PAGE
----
Letters

Letters: the tyranny of ‘equality of outcome’ in education

4 November 2017

9:00 AM

4 November 2017

9:00 AM

Equality of outcome

Sir: Rod Liddle exposes some deep flaws in the way children are prepared to play their part in adulthood (‘The kids aren’t all right’, 28 October). But one in particular merits further analysis. He is right to say that teachers’ imperative is to raise the D grade students at GCSE to a C, as a school is judged on the number of A-C grade passes it secures. So all the best teachers and all the extra resources are focused on the D grade children. An A grade student who could, with a bit of help, achieve an A* and thus begin their journey to Cambridge is ignored, and if he or she achieves only a B, that is a tick in the box; a success.

David Lammy accuses Oxbridge and other universities of failing to award places to students from disadvantaged backgrounds. Universities can only award places to students who are sufficiently gifted intellectually, and they can only do this by looking at the available evidence, principally in the form of exam results. It was Mr Lammy’s party in government which introduced the target system and promoted so rigorously the need for equality of outcome over equality of input. It is hard to see why this is in the nation’s best interests.
Jonathan Powell
Fakenham, Norfolk

Stock solution

Sir: The Spectator was the first to ask quite how Generation Y is to believe in capitalism when they have no capital. Last week James Forsyth noted that Chancellor Hammond is not one to pull rabbits from hats, but is in need of something radical in his budget (‘Hammond can build his way out of trouble’, 28 October). An obvious answer would be to exempt gifts of shares from the current annual limits and requirement for the donor to survive seven years after making the gift. Received shares could be traded for others, but if the money is realised within, say, 12 months, then it should be taxed as income at higher rate.

Such a policy would have three rapid effects: inducing many to invest in the stock market for the personal purpose of handing wealth down; raising money, likely some from overseas, for British firms in the run-up to Brexit; and make Generation Y into shareholders, thereby also shooting Mr Corbyn’s fox. The details of such a policy should be kept very clear and simple, but for Mr Hammond it has the added benefits of being radical, strategically useful and likely to raise tax receipts as well. It is above all, Conservative.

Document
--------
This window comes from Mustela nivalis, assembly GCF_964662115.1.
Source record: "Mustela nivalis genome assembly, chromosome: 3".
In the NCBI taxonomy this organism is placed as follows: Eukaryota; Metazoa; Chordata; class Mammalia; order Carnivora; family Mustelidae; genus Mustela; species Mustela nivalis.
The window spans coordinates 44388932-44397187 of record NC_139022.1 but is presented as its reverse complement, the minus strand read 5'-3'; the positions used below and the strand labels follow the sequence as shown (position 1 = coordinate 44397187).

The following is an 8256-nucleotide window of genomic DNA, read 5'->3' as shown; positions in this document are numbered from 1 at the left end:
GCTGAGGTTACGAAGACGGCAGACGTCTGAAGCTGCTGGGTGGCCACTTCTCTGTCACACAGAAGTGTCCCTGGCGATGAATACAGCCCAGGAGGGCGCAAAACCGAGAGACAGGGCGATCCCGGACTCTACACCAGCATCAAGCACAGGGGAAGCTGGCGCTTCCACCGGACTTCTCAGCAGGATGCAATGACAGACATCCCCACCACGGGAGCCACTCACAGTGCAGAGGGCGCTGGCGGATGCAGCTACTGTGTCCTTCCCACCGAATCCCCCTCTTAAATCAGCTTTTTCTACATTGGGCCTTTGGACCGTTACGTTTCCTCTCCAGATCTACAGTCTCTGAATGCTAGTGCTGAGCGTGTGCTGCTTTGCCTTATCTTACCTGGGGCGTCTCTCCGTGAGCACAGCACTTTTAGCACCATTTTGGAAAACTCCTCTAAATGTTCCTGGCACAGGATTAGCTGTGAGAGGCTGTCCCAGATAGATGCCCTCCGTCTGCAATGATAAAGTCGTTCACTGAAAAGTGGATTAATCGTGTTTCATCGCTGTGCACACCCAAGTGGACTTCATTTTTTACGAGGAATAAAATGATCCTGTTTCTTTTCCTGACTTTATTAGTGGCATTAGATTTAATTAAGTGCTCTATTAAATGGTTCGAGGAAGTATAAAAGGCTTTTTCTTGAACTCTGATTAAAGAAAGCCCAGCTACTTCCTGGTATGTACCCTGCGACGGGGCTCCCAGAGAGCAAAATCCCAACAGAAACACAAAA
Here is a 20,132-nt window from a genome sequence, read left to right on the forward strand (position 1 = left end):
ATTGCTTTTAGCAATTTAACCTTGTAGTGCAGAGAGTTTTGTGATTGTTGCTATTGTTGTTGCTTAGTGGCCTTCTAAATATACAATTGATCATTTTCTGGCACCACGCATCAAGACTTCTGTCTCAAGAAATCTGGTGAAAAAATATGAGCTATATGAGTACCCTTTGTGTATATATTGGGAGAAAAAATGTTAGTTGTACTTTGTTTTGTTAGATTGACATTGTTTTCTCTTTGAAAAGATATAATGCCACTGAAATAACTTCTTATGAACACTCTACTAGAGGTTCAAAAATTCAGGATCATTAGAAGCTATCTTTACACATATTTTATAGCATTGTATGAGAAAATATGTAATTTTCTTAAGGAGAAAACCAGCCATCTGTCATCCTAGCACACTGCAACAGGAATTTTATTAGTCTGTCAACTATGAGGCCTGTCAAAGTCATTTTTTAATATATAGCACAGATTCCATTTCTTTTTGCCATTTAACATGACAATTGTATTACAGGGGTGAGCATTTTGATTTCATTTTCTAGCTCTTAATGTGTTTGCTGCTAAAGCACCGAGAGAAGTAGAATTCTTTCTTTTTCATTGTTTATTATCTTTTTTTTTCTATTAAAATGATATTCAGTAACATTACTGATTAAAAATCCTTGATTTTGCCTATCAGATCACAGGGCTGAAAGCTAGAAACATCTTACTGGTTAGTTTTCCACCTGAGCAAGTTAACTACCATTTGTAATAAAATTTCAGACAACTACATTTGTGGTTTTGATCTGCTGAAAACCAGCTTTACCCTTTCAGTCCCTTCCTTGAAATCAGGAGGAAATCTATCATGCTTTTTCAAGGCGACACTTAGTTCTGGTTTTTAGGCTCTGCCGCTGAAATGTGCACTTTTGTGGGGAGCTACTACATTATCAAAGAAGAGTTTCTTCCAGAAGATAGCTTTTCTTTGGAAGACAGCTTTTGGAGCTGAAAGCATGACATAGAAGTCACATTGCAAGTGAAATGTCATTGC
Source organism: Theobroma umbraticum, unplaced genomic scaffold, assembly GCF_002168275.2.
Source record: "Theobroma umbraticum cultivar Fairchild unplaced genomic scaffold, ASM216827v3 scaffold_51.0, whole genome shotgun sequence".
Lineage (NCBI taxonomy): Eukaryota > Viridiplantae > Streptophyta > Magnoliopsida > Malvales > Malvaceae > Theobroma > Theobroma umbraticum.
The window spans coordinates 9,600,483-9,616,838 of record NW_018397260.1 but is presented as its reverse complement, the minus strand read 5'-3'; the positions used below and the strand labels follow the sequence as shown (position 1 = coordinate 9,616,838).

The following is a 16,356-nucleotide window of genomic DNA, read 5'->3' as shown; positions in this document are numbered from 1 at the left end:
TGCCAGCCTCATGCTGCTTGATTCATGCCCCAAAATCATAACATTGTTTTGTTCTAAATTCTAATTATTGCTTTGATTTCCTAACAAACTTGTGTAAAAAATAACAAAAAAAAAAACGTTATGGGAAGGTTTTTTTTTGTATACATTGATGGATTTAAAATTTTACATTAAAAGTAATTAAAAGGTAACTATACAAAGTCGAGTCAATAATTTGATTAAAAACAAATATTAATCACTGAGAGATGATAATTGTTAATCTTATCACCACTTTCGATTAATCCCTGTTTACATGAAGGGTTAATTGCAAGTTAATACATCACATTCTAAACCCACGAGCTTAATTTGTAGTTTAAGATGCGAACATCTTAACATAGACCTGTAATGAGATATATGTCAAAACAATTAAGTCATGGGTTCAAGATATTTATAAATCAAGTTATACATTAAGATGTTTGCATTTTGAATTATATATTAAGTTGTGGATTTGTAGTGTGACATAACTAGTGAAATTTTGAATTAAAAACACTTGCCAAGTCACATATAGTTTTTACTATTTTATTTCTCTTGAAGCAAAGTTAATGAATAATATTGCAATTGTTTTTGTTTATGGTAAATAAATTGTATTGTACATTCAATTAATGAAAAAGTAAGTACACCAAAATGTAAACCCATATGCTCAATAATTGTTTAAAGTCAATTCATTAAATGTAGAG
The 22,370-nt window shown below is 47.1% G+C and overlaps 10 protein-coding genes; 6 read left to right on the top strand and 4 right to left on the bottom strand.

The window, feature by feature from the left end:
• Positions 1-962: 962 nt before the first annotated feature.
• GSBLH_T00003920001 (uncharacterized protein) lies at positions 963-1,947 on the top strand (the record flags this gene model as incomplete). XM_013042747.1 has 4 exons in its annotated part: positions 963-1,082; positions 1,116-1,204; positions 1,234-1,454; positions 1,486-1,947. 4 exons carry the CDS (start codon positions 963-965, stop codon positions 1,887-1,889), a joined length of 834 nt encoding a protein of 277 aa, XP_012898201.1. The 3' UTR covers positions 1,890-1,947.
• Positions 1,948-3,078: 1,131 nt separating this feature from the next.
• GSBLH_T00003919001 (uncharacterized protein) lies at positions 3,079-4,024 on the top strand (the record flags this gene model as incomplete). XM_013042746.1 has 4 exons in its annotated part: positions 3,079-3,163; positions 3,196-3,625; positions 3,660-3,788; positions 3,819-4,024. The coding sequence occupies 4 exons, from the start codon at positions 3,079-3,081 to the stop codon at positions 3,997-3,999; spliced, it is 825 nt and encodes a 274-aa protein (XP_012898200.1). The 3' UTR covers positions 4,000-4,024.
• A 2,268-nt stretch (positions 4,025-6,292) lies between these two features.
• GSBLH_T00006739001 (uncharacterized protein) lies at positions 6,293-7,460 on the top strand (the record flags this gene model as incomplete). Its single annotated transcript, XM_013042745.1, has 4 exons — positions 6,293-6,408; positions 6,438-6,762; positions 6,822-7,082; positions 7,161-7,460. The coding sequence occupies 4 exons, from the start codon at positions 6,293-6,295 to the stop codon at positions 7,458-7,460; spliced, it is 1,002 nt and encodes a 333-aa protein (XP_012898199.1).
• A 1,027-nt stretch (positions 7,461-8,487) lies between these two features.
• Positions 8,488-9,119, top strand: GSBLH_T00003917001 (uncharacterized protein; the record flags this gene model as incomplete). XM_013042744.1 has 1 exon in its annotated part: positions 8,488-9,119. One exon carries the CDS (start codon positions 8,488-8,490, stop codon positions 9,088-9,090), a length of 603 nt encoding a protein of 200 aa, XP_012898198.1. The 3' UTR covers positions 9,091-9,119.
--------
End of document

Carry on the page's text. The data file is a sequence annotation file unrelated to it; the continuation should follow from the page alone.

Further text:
Dr C.K. Robinson
London SE10

Build on brownfield sites


Sir: In all the clamour about the need to build more homes (Politics, 28 October), is there any consideration of the effect it might have on our island’s most precious asset, its landscapes? With the population set to rise to 70 million by the middle of the next decade, it is one that has to be addressed. Meanwhile, any doubts raised about building on green spaces are all too readily dismissed as nimbyism. If build we must, it should be on brownfield sites only, while there is a stock of already existing urban buildings that should be restored for use.
Christopher Arthur
Durham

The Middle East closet

Sir: I do not doubt the accounts of gay liaisons in the Middle East by John R. Bradley (‘Arabian nights’, 28 October). However, his article misses the point. In (most of) the West, gays can bring their boyfriend or girlfriend home to meet the parents. In Arabic society they cannot. While the raunchiness of illicit encounters may beguile, gay rights is about more than scoring a hook-up. We should applaud the guts of Hamed Sinno as one of the few campaigners in the region.
James Campbell
London NW5

Lady Muck’s equal

Sir: I was very pleased to be reminded about Lady Muck by Julie Burchill (‘The return of Lady Muck’, 28 October). My grandmother, who was born in 1905 and brought up in east London, often used this memorable term of disapprobation. Spectator readers who might be anxious that it is sexist will be pleased to know there is a male version, also much used by my grandmother. He is Lord Dunabunk, a representative of flashy charlatan absconders.
Robin Ward
Oxford

Make work pay

Sir: In his article about universal credit (‘Destitute Britain’, 28 October), Frank Field calls for ‘rewinding policies that are destitution’s chief recruiter’. This is precisely what the new system sets out to do.

Birkenhead, his constituency, is one of the poorest parts of Britain. This is why Peter Davies, a local bookshop owner, expected staff would be grateful for extra work when he offered them more hours. But they turned him down, explaining that they would lose so many tax credits that they’d actually be worse off.

This, the unreformed welfare system, is destitution’s chief recruiter. It wastes money, it wastes lives, it ensnares millions — and universal credit is set up to lead people out of this trap. Yes, it has its teething problems. Any major reform would do. But so far, research shows that those on universal credit (as opposed to Jobseeker’s Allowance or tax credits) are more likely to be in work, and are likely to earn more in that work. When it comes to fighting poverty and destitution, welfare reform is the best weapon at our disposal.
Patrick Spencer
Centre for Social Justice, London SW1

Who’s got more islands?

Sir: Hugh Thomson starts his fine review of Patrick Barkham’s book about the British islands (Books, 7 October) by stating that ‘Britain has 6,000 islands. Not as many as Sweden’s 30,000’. For an even more dramatic contrast he might have mentioned Norway, which has 239,057 islands.
Torvald Kambestad
Oslo, Norway

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